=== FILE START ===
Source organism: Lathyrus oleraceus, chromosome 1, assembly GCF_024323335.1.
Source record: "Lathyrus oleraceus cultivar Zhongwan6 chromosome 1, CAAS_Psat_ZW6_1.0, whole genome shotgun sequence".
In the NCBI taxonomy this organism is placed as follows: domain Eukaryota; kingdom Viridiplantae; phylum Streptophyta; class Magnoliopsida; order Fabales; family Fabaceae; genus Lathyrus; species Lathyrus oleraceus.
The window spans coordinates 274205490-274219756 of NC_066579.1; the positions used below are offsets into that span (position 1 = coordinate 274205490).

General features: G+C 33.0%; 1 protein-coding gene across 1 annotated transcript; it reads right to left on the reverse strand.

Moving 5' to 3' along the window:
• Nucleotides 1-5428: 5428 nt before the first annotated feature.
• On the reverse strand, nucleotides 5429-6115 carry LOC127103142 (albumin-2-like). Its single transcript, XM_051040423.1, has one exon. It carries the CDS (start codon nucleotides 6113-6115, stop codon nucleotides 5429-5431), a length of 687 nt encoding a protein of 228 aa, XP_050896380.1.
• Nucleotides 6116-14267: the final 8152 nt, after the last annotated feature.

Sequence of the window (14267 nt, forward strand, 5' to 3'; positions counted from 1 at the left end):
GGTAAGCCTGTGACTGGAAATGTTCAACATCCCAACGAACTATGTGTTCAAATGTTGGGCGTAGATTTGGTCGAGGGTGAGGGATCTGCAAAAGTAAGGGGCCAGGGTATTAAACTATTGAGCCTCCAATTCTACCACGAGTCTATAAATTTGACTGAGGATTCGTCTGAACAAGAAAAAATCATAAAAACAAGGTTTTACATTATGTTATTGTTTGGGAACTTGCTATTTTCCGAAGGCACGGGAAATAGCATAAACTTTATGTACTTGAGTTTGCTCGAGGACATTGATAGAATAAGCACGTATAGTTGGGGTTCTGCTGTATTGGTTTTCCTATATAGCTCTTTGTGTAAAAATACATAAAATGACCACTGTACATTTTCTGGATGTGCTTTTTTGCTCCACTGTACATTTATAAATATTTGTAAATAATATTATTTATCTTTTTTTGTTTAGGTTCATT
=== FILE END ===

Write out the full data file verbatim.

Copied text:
Source organism: Lathyrus oleraceus, chromosome 1, assembly GCF_024323335.1.
Source record: "Lathyrus oleraceus cultivar Zhongwan6 chromosome 1, CAAS_Psat_ZW6_1.0, whole genome shotgun sequence".
In the NCBI taxonomy this organism is placed as follows: domain Eukaryota; kingdom Viridiplantae; phylum Streptophyta; class Magnoliopsida; order Fabales; family Fabaceae; genus Lathyrus; species Lathyrus oleraceus.
The window spans coordinates 274205490-274219756 of NC_066579.1; the positions used below are offsets into that span (position 1 = coordinate 274205490).

General features: G+C 33.0%; 1 protein-coding gene across 1 annotated transcript; it reads right to left on the reverse strand.

Moving 5' to 3' along the window:
• Nucleotides 1-5428: 5428 nt before the first annotated feature.
• On the reverse strand, nucleotides 5429-6115 carry LOC127103142 (albumin-2-like). Its single transcript, XM_051040423.1, has one exon. It carries the CDS (start codon nucleotides 6113-6115, stop codon nucleotides 5429-5431), a length of 687 nt encoding a protein of 228 aa, XP_050896380.1.
• Nucleotides 6116-14267: the final 8152 nt, after the last annotated feature.

Sequence of the window (14267 nt, forward strand, 5' to 3'; positions counted from 1 at the left end):
GGTAAGCCTGTGACTGGAAATGTTCAACATCCCAACGAACTATGTGTTCAAATGTTGGGCGTAGATTTGGTCGAGGGTGAGGGATCTGCAAAAGTAAGGGGCCAGGGTATTAAACTATTGAGCCTCCAATTCTACCACGAGTCTATAAATTTGACTGAGGATTCGTCTGAACAAGAAAAAATCATAAAAACAAGGTTTTACATTATGTTATTGTTTGGGAACTTGCTATTTTCCGAAGGCACGGGAAATAGCATAAACTTTATGTACTTGAGTTTGCTCGAGGACATTGATAGAATAAGCACGTATAGTTGGGGTTCTGCTGTATTGGTTTTCCTATATAGCTCTTTGTGTAAAAATACATAAAATGACCACTGTACATTTTCTGGATGTGCTTTTTTGCTCCACTGTACATTTATAAATATTTGTAAATAATATTATTTATCTTTTTTTGTTTAGGTTCATT